Funeral of Queen Victoria - after ruling the British Empire for 63 years, Queen Victoria's death was mourned around the world and signaled the end of the Victorian Era
For months, Queen Victoria's health had been failing. She had lost her appetite and started looking frail and thin. She would tire more easily and would often have bouts of confusion. On January 22, 1901, Queen Victoria died, surrounded by her family, at the Osborne House on the Isle of Wight.
Queen Victoria had left very detailed instructions as to how she wanted her funeral. This included specific things she wanted inside her coffin. Many of the items were from her beloved husband, Albert, who had died in 1861. On January 25, Dr. Reid carefully placed the items Queen Victoria had requested in the bottom of her coffin: Albert's dressing gown, a plaster cast of Albert's hand, and photographs.
Dr. Reid helped place Queen Victoria's wedding veil over her face and, once the others had departed, placed a picture of her favorite personal attendant John Brown in her right hand, which he covered with flowers.
On February 1, Queen Victoria's coffin was moved from Osborne House and placed on the ship Alberta, which carried the queen's coffin across the Solent to Portsmouth. On February 2, the coffin was transported by train to Victoria Station in London.
From Victoria to Paddington, the queen's coffin was carried by gun carriage, since Queen Victoria had requested a military funeral. She had also wanted a white funeral, so the gun carriage was pulled by eight white horses.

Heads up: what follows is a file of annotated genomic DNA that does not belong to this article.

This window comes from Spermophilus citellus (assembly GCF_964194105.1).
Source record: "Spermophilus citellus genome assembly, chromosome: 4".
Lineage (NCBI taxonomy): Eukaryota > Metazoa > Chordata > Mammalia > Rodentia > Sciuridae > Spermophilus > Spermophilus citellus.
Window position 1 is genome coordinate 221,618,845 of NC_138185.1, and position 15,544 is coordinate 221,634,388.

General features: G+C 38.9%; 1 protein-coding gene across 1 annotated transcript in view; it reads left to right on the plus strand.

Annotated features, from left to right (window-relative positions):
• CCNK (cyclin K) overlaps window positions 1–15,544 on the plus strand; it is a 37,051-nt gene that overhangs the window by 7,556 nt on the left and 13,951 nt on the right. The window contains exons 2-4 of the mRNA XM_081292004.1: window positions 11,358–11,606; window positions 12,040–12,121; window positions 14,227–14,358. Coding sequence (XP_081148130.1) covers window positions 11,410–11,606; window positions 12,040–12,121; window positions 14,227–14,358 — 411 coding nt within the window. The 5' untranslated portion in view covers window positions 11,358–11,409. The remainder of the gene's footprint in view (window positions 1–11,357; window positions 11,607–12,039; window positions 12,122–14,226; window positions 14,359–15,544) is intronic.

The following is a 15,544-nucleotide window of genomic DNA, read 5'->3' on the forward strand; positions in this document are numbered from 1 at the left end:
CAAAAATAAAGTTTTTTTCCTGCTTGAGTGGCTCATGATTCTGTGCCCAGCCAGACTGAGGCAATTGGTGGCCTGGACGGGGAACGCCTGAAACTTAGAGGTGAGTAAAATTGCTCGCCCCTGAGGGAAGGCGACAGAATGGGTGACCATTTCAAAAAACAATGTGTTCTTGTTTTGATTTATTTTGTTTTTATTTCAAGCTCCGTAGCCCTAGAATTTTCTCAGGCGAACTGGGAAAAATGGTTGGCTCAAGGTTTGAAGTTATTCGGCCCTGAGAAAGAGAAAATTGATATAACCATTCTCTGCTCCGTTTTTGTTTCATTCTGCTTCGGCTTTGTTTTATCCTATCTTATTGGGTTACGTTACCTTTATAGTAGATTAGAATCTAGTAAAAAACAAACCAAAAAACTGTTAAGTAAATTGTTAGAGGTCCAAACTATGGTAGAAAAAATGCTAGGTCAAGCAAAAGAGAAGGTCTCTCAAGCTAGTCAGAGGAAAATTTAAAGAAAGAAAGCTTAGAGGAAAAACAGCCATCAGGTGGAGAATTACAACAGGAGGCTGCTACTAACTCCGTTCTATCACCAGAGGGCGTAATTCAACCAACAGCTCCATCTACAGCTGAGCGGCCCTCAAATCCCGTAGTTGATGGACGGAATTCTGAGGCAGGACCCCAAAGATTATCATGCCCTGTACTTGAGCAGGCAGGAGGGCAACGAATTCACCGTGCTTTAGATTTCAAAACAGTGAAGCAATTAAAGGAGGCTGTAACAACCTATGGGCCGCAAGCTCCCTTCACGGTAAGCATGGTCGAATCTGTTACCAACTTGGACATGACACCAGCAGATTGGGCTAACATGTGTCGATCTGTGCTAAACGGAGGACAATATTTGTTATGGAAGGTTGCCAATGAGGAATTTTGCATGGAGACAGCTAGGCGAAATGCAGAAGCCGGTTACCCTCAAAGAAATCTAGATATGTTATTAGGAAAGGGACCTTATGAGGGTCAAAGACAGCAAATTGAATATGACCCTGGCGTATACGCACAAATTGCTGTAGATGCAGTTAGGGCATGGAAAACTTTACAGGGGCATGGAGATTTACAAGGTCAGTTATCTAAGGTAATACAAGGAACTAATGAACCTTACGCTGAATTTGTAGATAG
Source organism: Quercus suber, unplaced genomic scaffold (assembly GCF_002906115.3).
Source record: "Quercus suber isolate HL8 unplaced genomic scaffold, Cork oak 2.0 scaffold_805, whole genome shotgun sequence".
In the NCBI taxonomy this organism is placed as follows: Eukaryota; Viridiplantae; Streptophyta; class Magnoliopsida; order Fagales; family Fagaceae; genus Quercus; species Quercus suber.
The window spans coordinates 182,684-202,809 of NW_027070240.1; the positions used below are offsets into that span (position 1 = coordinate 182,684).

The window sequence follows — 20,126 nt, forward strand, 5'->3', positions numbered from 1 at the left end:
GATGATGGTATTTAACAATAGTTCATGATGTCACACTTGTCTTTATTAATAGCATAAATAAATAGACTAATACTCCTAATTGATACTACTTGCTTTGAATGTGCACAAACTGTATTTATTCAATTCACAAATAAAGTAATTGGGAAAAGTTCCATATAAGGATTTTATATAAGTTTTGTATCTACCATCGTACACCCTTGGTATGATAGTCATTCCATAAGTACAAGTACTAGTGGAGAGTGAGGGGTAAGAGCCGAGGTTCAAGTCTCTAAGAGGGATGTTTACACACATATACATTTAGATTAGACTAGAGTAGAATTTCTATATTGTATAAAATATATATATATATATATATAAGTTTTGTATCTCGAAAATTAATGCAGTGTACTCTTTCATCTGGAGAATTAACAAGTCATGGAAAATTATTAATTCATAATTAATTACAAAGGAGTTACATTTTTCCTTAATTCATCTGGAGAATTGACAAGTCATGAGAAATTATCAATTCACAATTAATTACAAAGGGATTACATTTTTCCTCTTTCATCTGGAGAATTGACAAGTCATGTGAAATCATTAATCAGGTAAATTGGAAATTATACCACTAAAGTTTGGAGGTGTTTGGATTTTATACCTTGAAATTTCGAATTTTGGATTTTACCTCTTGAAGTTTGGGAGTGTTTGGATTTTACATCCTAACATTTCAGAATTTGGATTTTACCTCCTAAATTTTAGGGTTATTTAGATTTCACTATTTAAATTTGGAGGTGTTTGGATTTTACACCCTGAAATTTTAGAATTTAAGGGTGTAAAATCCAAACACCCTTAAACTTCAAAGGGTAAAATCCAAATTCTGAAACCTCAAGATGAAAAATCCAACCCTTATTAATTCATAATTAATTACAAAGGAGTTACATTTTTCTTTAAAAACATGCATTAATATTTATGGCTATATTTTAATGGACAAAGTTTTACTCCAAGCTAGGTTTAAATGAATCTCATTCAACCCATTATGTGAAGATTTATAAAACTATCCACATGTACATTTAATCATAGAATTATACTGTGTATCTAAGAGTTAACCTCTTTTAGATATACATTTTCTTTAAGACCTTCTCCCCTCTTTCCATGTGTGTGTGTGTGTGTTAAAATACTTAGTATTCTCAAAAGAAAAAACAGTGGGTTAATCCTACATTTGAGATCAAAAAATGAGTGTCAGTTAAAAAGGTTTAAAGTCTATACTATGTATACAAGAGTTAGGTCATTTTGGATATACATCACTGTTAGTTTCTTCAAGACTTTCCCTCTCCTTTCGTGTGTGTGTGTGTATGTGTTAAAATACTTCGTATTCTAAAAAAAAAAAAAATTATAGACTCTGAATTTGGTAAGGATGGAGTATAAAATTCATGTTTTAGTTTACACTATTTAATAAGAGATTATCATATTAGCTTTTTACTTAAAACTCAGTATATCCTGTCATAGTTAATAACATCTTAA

The streets along the funeral route were crowded with spectators who wanted to get a last glimpse of the queen. As the carriage passed by, everyone remained silent. All that could be heard were the clattering of the horses' hooves, the jangling of swords, and the distant boom of gun salutes.
Queen Victoria's coffin was then placed in St. George's Chapel at Windsor Castle, where it remained in the Albert Memorial Chapel for two days under guard.
On the evening of February 4, Queen Victoria's coffin was taken by gun carriage to Frogmore Mausoleum, which she had built for her beloved Albert upon his death.
Above the mausoleum's doors, Queen Victoria had inscribed, "Vale desideratissime. Farewell most beloved. Here at length I shall rest with thee, with thee in Christ I shall rise again."
Assassination of President McKinley - shot by anarchist Leon Czolgosz while shaking hands with the public
On September 5, 1901, President William McKinley delivered a speech at the Pan-American Exposition in Buffalo, New York. He informed the audience of fairgoers that he was reconsidering his views on tariff policy. Also in attendance that day was Leon Czolgosz, a Detroit-born anarchist of Polish parents, who was prevented by Secret Service agents from approaching the stage where McKinley was speaking.
A large crowd had assembled to shake hands with the president and exchange a few words. Czolgosz stood near the front of the line with his right hand wrapped in a handkerchief to make it appear as if he were protecting an injured hand from infection. When his turn came, Czolgosz extended his left hand toward the president while firing two rapid shots from a concealed revolver.
McKinley fell backward, a pool of blood forming on his chest. Secret service agents and police immediately disarmed the assassin and began to inflict a near fatal beating. McKinley was still conscious and pleaded that the assault on Czolgosz stop. The president also asked that care be taken when informing his chronically ill wife of the event.
McKinley was taken to a local hospital where he underwent surgery for his gunshot wounds. It at first appeared that he would recover, but complications set in and the president died on September 14, 1901.
Czolgosz received a hasty trial, was found guilty of murder and was electrocuted in the state prison at Auburn, New York on October 29.